AB - Introduction Diverse combinations of built environment (BE) features for physical activity (PA) are understudied. This study explored whether patterns of GIS-derived BE features explained objective and self-reported PA, sedentary behavior, and BMI. Methods Neighborhood Quality of Life Study participants (N=2,199, aged 20-65 years, 48.2% female, 26% ethnic minority) were sampled in 2001-2005 from Seattle / King County WA and Baltimore MD / Washington DC regions. Their addresses were geocoded to compute net residential density, land use mix, retail floor area ratio, intersection density, public transit, and public park and private recreation facility densities using a 1-km network buffer. Latent profile analyses (LPAs) were estimated from these variables. Multilevel regression models compared profiles on accelerometer-measured moderate to vigorous PA (MVPA) and self-reported PA, adjusting for covariates and clustering. Analyses were conducted in 2013-2014. Results Seattle region LPAs yielded four profiles, including low walkability/transit/recreation (L-L-L); mean walkability/transit/recreation (M-M-M); moderately high walkability/transit/recreation (MH-MH-MH); and high walkability/transit/recreation (H-HH). All measures were higher in the HHH than the LLL profile (difference of 17.1 minutes/day for MVPA, 146.5 minutes/week for walking for transportation, 58.2 minutes/week for leisure-time PA, and 2.2 BMI points; all p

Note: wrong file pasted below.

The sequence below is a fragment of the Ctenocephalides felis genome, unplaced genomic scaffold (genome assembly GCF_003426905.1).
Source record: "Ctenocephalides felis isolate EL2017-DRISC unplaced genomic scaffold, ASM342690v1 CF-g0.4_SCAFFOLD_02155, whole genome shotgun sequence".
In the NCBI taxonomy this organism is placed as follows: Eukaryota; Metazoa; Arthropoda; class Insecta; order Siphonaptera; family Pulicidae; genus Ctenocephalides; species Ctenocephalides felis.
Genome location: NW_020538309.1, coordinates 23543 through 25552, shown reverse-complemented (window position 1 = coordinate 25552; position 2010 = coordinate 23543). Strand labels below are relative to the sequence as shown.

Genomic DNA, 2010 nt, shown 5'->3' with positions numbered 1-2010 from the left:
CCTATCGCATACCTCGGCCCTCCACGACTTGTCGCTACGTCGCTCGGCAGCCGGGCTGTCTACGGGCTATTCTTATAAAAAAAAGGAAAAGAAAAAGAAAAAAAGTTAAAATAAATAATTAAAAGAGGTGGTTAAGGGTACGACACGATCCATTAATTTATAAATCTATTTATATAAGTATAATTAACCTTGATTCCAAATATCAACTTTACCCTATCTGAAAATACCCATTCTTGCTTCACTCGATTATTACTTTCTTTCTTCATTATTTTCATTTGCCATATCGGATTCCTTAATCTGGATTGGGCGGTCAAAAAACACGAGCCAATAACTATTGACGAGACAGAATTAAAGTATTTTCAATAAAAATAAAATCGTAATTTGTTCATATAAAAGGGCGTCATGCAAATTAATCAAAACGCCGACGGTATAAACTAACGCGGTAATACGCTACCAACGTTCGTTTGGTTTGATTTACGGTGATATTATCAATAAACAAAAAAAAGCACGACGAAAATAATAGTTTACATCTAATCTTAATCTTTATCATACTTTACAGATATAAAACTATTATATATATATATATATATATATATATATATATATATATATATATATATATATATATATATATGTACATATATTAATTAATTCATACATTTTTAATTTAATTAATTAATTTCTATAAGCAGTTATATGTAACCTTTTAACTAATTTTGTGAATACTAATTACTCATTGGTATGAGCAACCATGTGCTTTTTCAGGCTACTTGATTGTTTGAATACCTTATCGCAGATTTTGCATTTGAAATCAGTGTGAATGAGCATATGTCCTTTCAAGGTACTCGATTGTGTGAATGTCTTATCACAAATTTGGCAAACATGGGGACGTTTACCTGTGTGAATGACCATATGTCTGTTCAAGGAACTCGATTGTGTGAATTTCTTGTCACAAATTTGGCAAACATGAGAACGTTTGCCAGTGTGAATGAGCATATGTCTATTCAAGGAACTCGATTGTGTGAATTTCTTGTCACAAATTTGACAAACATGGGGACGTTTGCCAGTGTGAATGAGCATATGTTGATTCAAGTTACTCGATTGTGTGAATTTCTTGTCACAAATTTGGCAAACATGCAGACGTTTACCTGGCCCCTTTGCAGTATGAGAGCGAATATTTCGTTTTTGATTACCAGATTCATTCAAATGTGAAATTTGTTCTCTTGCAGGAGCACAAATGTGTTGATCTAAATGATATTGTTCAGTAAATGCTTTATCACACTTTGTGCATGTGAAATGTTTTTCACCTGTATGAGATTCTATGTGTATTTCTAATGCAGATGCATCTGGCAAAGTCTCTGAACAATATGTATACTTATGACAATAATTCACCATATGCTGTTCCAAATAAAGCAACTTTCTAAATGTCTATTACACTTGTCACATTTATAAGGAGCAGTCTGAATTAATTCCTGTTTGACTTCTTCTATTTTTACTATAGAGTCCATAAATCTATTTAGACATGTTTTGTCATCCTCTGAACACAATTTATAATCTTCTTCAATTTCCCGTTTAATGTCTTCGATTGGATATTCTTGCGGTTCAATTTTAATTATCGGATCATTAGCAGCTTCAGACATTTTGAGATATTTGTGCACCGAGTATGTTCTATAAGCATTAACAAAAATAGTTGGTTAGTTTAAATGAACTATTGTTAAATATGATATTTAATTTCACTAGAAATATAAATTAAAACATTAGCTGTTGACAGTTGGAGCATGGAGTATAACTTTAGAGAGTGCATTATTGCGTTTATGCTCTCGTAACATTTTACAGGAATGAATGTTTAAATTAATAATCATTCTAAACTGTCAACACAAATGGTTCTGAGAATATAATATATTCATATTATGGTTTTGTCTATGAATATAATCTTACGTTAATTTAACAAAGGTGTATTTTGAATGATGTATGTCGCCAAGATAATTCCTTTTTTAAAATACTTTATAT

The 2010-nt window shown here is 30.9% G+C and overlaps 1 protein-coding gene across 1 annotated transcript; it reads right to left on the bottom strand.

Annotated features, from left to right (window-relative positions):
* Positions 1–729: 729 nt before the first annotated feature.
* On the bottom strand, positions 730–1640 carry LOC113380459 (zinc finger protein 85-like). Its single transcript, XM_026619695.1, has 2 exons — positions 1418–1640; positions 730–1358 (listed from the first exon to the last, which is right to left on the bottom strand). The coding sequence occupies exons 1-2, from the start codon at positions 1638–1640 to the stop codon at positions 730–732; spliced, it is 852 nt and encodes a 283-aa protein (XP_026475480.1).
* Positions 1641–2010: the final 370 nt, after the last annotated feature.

UR - http://www.scopus.com/inward/record.url?scp=84949725044&partnerID=8YFLogxK

UR - http://www.scopus.com/inward/citedby.url?scp=84949725044&partnerID=8YFLogxK

U2 - 10.1016/j.amepre.2015.05.024

DO - 10.1016/j.amepre.2015.05.024

M3 - Article

C2 - 26232902

AN - SCOPUS:84949725044

VL - 49

SP - 878

EP - 887

JO - American Journal of Preventive Medicine

JF - American Journal of Preventive Medicine

SN - 0749-3797

IS - 6

ER -